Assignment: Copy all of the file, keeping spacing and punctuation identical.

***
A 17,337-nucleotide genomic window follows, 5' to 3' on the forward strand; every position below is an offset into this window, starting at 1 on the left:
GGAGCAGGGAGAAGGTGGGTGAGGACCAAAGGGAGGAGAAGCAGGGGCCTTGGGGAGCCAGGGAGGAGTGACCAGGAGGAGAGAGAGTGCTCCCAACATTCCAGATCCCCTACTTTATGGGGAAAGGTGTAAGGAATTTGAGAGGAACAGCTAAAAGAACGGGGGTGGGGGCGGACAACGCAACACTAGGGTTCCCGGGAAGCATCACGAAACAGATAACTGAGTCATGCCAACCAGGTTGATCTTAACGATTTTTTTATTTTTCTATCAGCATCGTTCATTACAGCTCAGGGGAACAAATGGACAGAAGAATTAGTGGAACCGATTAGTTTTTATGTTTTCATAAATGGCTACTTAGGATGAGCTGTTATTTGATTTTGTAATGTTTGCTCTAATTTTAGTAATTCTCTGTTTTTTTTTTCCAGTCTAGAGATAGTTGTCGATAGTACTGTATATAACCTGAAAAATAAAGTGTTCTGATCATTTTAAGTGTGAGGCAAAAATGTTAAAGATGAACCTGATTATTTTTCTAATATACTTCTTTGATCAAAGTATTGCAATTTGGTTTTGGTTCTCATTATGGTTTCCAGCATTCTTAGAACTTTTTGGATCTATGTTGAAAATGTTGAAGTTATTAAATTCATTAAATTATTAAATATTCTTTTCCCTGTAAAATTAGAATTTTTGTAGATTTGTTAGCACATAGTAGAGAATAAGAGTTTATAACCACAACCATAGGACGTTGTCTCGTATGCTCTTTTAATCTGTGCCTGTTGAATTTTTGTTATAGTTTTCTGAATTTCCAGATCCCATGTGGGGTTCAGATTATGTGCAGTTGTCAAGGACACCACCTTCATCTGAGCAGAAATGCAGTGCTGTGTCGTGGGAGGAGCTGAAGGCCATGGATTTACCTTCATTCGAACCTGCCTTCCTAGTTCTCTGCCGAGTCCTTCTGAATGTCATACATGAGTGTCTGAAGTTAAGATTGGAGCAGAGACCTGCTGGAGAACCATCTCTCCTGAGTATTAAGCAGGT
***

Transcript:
A 17,337-nucleotide genomic window follows, 5' to 3' on the forward strand; every position below is an offset into this window, starting at 1 on the left:
GGAGCAGGGAGAAGGTGGGTGAGGACCAAAGGGAGGAGAAGCAGGGGCCTTGGGGAGCCAGGGAGGAGTGACCAGGAGGAGAGAGAGTGCTCCCAACATTCCAGATCCCCTACTTTATGGGGAAAGGTGTAAGGAATTTGAGAGGAACAGCTAAAAGAACGGGGGTGGGGGCGGACAACGCAACACTAGGGTTCCCGGGAAGCATCACGAAACAGATAACTGAGTCATGCCAACCAGGTTGATCTTAACGATTTTTTTATTTTTCTATCAGCATCGTTCATTACAGCTCAGGGGAACAAATGGACAGAAGAATTAGTGGAACCGATTAGTTTTTATGTTTTCATAAATGGCTACTTAGGATGAGCTGTTATTTGATTTTGTAATGTTTGCTCTAATTTTAGTAATTCTCTGTTTTTTTTTTCCAGTCTAGAGATAGTTGTCGATAGTACTGTATATAACCTGAAAAATAAAGTGTTCTGATCATTTTAAGTGTGAGGCAAAAATGTTAAAGATGAACCTGATTATTTTTCTAATATACTTCTTTGATCAAAGTATTGCAATTTGGTTTTGGTTCTCATTATGGTTTCCAGCATTCTTAGAACTTTTTGGATCTATGTTGAAAATGTTGAAGTTATTAAATTCATTAAATTATTAAATATTCTTTTCCCTGTAAAATTAGAATTTTTGTAGATTTGTTAGCACATAGTAGAGAATAAGAGTTTATAACCACAACCATAGGACGTTGTCTCGTATGCTCTTTTAATCTGTGCCTGTTGAATTTTTGTTATAGTTTTCTGAATTTCCAGATCCCATGTGGGGTTCAGATTATGTGCAGTTGTCAAGGACACCACCTTCATCTGAGCAGAAATGCAGTGCTGTGTCGTGGGAGGAGCTGAAGGCCATGGATTTACCTTCATTCGAACCTGCCTTCCTAGTTCTCTGCCGAGTCCTTCTGAATGTCATACATGAGTGTCTGAAGTTAAGATTGGAGCAGAGACCTGCTGGAGAACCATCTCTCCTGAGTATTAAGCAGGT